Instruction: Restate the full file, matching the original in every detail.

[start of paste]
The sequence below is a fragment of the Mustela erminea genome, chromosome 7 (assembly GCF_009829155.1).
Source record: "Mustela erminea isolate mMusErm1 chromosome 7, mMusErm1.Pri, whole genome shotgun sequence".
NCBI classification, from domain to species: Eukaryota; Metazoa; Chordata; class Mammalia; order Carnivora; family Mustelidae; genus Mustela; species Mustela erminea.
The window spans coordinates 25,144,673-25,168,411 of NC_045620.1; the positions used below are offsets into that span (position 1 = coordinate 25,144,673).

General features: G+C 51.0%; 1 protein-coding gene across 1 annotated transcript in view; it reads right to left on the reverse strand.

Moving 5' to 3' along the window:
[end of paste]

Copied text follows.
The sequence below is a fragment of the Mustela erminea genome, chromosome 7 (assembly GCF_009829155.1).
Source record: "Mustela erminea isolate mMusErm1 chromosome 7, mMusErm1.Pri, whole genome shotgun sequence".
NCBI classification, from domain to species: Eukaryota; Metazoa; Chordata; class Mammalia; order Carnivora; family Mustelidae; genus Mustela; species Mustela erminea.
The window spans coordinates 25,144,673-25,168,411 of NC_045620.1; the positions used below are offsets into that span (position 1 = coordinate 25,144,673).

General features: G+C 51.0%; 1 protein-coding gene across 1 annotated transcript in view; it reads right to left on the reverse strand.

Moving 5' to 3' along the window: